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Album Review: Hyperia – “Silhouettes of Horror”

From the rolling plains of Calgary, to coastal shores of Vancouver, Hyperia has shifted their base within Canada to allow themselves to not only expand musically but, creatively as well. Fresh off the release of their 2020 album, “Insanitorium”, Hyperia drops in with their new album titled “Silhouettes of Horror” due to debut March 18th, 2022. This album is conceptual, taking on the influences of parapsychology, night terror hallucinations, and inhumane government experiments. It’s fast, heavy, melodic, and brimming with all the elements of Thrash at its core.

For those who enjoy bands like Havok, and fellow Canadians, Unleash the Archers, you’ll be in for a treatment of the dark and loud with a touch of campiness to lighten the mood. Composed of David Kupisz (Rhythm Guitar), Colin Ryley (Lead Guitar), Marlee Ryley (Vocals), Scott DeGruyter (Bass), and Gord Alexander (Session Drummer), this album is certainly one that will more than simply ‘knock your socks off’.

The first track “Hypnagogia” sets the pace for the album with relentless speed. Hypnagogia can translate clearly as the state between sleep and wakefulness where someone may experience hallucinations. The combination of lyrical highs, embracing chaotic visions and the mad riffage depicting a loss of sanity, this track is an absolute mind-bender. With twisted vocal growls and arching melody, the title of this track is well portrayed.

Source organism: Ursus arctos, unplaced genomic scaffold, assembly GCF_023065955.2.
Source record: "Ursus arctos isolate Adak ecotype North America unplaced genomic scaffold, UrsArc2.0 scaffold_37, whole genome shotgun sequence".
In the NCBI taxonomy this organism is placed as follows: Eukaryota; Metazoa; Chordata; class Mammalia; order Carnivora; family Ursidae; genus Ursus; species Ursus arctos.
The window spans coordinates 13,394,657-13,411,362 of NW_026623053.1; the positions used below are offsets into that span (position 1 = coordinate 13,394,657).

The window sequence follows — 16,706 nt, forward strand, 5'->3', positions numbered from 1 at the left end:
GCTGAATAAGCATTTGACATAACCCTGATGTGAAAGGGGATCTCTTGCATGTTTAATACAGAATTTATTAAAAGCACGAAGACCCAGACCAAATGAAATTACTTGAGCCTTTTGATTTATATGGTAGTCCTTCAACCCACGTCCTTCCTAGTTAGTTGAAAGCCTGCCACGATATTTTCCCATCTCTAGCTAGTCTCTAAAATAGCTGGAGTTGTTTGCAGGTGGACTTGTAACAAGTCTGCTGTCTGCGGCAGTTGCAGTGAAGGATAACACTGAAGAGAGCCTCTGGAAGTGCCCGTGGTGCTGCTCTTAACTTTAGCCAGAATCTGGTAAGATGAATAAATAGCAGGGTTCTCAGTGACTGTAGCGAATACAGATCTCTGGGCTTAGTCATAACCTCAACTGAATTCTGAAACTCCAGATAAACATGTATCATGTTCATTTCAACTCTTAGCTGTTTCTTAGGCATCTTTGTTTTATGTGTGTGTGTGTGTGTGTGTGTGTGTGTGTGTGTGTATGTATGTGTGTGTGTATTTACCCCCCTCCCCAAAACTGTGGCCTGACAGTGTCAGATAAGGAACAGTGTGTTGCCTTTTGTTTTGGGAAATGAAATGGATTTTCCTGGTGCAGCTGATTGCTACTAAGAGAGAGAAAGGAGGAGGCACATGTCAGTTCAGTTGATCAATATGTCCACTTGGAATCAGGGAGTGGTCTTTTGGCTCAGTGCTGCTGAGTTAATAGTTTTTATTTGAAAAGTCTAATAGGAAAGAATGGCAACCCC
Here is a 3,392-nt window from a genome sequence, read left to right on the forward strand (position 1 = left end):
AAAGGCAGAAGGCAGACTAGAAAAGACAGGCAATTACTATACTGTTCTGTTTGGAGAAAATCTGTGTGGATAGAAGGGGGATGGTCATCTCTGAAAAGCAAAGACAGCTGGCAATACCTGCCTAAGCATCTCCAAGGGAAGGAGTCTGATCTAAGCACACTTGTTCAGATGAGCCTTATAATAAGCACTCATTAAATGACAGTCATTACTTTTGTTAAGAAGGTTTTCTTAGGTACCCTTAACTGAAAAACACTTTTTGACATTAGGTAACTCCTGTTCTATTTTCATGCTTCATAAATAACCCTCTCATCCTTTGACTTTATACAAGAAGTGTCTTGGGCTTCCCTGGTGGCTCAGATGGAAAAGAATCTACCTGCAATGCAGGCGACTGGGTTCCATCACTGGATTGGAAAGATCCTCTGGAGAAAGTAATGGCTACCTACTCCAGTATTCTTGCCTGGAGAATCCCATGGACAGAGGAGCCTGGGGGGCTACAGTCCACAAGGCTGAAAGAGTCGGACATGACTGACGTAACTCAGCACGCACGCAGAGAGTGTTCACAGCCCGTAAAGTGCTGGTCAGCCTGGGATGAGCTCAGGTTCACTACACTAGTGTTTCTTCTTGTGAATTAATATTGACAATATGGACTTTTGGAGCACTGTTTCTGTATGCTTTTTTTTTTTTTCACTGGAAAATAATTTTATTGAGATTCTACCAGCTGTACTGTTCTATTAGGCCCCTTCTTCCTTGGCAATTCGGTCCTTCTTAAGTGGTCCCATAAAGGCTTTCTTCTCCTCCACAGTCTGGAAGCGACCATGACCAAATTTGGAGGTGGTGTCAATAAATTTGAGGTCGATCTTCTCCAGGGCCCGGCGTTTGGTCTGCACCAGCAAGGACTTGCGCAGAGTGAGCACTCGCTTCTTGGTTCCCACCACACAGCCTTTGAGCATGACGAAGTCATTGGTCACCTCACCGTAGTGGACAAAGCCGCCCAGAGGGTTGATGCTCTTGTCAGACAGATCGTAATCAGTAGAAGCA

“Intoxication Therapy” rolls in next and is purely classic thrash, with its topic about the dependency on alcohol and the party life. It borders on fun but, can come off as all too relatable to bands and fans alike. The foundation of thrash is prominent in the riffs here; slap that with Marlee’s wicked howls and you’ve got a track that demands to be played LOUD. It’s a song that depicts the complex battle between one more drink, and calling it a night, with the knowledge of when enough is enough. For some the track is simple – head-banging thrash but, beyond the spine-tingling riffs, there is a deeper message; one that resonates with many all too deeply.

The third track is “Experiment 77” written about a government experiment where they chose to dose test subjects with LSD for 77 days to study the human mind. Each day they doubled the dosage, resulting in some terrifying and intriguing results. Dueling guitar solos, bass solo, and intricate moments for instrumentals, this track dwindled on the edge of Godlessness with wildly diverse solos and a brilliant musical explanation of the effects of drug experimentation. The deep bass solo hits different, like a thought on the back of your mind itching to break through your lips. The battling guitars are like a battle of intellect and madness, where one seeks rationalization and the other, control. It’s got musical depth that stretches beyond thrash and seeps into mastered craftmanship.

“Severed” is the slowest on the album but, far from a letdown. Lyrically it speaks about how Humans were originally interconnected but, throughout time the link to our collective consciousness was severed. If you’re hunting for instrumental depth, this is another track to open your ears to. With unhinged riffs, chaotic drums, and a complex bass beat, this track is as intricate in musical composition as it is in its lyrical content. There’s a killer solo that absolutely screams stage show just before the 3-minute mark, bringing some energy to this slow yet, deeply disturbing song.

Number 5 is “Prisoner of the Mind”, introduced by a super melodic and classically based lick that leads into speed and thrash. Verses are lengthy but, catchy, with a chorus that’s easy to find yourself singing along with. This track discusses being a slave to thought and conditioning, a literal prisoner in our own minds.